By Doc Lawrence

America’s wine culture has deep Southern roots. Everything meaningful from importing the great wines of Europe, stocking the cellars at Monticello and at the White House and entertaining guests with unforgettable wine dinners began with Thomas Jefferson. The redheaded Virginia gentleman even provided the wines served by America’s first five presidents.

Despite a determined effort, Jefferson never succeeded as a winemaker. But he knew about and had a fondness for the wild grape with the enchanting Cherokee name, Cynthiana. His friend, Dr. Daniel Norton, a Richmond physician, did what Jefferson couldn’t and tamed the grape, making some good wine from it. Cynthiana was named after Dr. Norton and today, Norton is prominent in many states from Kansas to New York and Texas to Pennsylvania. But, it’s still as Southern as Hank Williams and B. B. King, and for those who haven’t tried it, it’s best described as somewhere between a Rhone and a red Burgundy.

I began collecting Cynthiana a decade ago and many are equal to the best of any wines I’ve ever served for dinner guests. Like all wines, the style will differ from winery to winery just as a Napa Pinot Noir will commonly be quite distinct from Oregon counterparts. Whether lamb cooked on the grill to planked salmon, Norton is a wonderful fit.

Availability is problematical. The domestic wine market is driven by gargantuan marketing and advertising budgets, drowning out so many of spectacular wines from small producers. But, it’s the effort that counts. Contact winemaker John Seago at This Louisiana wine is excellent and as food friendly as you’ll find. Seago fashions a light-colored Cynthiana varietal that knowledgeable enthusiasts compare to Volnay, the regal French Burgundy.

Just prior to mindless Prohibition, Norton was highly regarded, winning heads-on competitions with the great wines of Europe. While Norton barely survived Prohibition, it has made an impressive comeback.  Ponchartrain Vineyards, just north of New Orleans, is joined by Georgia’s Tiger Mountain, Virginia’s Horton Vineyards, Stone Hill in Missouri and North Carolina’s Sanctuary (in the Outer Banks), in producing some amazing vintages.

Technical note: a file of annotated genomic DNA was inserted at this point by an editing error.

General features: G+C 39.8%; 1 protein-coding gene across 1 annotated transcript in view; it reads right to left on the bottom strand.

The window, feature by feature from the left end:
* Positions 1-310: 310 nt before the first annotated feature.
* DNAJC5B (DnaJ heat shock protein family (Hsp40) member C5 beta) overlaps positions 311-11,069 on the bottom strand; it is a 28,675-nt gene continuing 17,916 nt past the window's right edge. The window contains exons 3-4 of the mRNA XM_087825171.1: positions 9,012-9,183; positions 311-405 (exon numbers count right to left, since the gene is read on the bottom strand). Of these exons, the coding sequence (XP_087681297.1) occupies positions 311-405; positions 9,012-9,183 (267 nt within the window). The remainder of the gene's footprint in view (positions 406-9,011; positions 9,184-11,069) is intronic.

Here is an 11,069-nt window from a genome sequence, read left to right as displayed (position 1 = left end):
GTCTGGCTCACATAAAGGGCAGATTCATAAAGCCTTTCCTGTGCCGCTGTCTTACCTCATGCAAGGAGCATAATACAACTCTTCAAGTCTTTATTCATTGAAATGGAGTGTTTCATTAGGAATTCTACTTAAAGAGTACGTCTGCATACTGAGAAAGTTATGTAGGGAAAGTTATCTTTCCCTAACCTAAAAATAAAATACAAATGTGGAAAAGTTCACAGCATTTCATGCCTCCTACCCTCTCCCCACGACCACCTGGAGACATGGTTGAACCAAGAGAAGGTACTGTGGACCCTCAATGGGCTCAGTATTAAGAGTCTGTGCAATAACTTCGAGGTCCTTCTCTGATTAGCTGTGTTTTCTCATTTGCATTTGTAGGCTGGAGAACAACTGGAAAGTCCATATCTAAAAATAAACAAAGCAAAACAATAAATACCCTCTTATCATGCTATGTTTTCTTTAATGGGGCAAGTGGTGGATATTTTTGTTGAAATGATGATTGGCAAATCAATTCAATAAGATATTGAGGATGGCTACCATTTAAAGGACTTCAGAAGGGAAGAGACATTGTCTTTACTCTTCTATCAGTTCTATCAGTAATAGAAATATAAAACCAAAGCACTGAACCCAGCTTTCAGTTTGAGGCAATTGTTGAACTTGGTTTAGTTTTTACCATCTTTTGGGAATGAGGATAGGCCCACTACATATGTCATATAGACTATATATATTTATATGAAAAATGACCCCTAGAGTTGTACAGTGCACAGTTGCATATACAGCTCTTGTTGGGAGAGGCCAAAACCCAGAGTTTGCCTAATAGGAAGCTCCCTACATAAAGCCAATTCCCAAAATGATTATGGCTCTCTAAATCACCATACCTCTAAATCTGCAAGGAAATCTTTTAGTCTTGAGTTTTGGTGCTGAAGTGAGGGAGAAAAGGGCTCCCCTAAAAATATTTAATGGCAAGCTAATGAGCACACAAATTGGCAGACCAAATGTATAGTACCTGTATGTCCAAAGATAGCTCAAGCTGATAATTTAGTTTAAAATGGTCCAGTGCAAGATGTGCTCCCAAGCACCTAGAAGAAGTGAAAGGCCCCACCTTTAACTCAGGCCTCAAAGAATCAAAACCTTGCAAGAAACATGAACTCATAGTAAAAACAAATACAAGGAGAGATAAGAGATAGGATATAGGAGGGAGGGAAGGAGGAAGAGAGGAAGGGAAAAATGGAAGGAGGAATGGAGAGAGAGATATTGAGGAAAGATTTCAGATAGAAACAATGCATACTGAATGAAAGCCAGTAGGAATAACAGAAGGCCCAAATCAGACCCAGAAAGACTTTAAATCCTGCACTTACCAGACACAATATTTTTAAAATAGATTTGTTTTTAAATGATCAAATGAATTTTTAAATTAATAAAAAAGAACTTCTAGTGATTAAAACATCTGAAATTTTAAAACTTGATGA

Virginia and Missouri declared Norton as its official state grape and wine. Stone Hill, the Hermann, Missouri winery near the Missouri River is a Norton colossus. I walked through an ancient vineyard at Stone Hill where vines remain that once produced Norton for both the Confederate and Union Army. Riedel, the legendary crystal stemware company recently introduced its new line tailored for Norton at Les Bourgeois Winery in Missouri.

Norton seems to have an affinity for Southern food. Fried quail with gravy, shrimp and grits, country ham, duck gumbo, smoked mullet are natural taste partners. However, it’s barbeque, the classic Deep South staple, where Norton really shines as a beverage. While enjoying barbeque I’ve found that if you think of the wine as Cynthiana, everything pairs better. On July 4, read the Declaration of Independence while sipping a glass of this wine. It’s an ephemeral, very American ritual where the reward is the experience.


Got my own way of drinkin’

But every sip is done

With a Southern accent

Where I come from. (Tom Petty)

About Doc Lawrence

Doc Lawrence is a veteran journalist whose mastery of language is matched by his love of the people and places that make up the dream come true called America. An Atlanta native, Doc prepared for a lifetime of storytelling by education and travel, earning several degrees plus living in places such as England, Barbados and Ireland. Ranging from wine and fine dining to celebrity chef interviews and folk art, Doc shares his adventures with an emphasis on the good and positive. A founder and former editor of The Nationwide News, Doc Lawrence was the 2006 Chairman of the Food and Beverage Section of the Public Relations Society of America in New York City and is the Director of Wine for the International Food and Wine Travel Writers Association founded in Paris in 1954. He is a member of the South Florida International Press Club and the Atlanta Press Club and an avid fisherman and accomplished home chef. He is currently features editor for Wines Down South. Click Here for more of Doc’s work on Southern Wines or here to keep up with Doc. Send Doc feedback at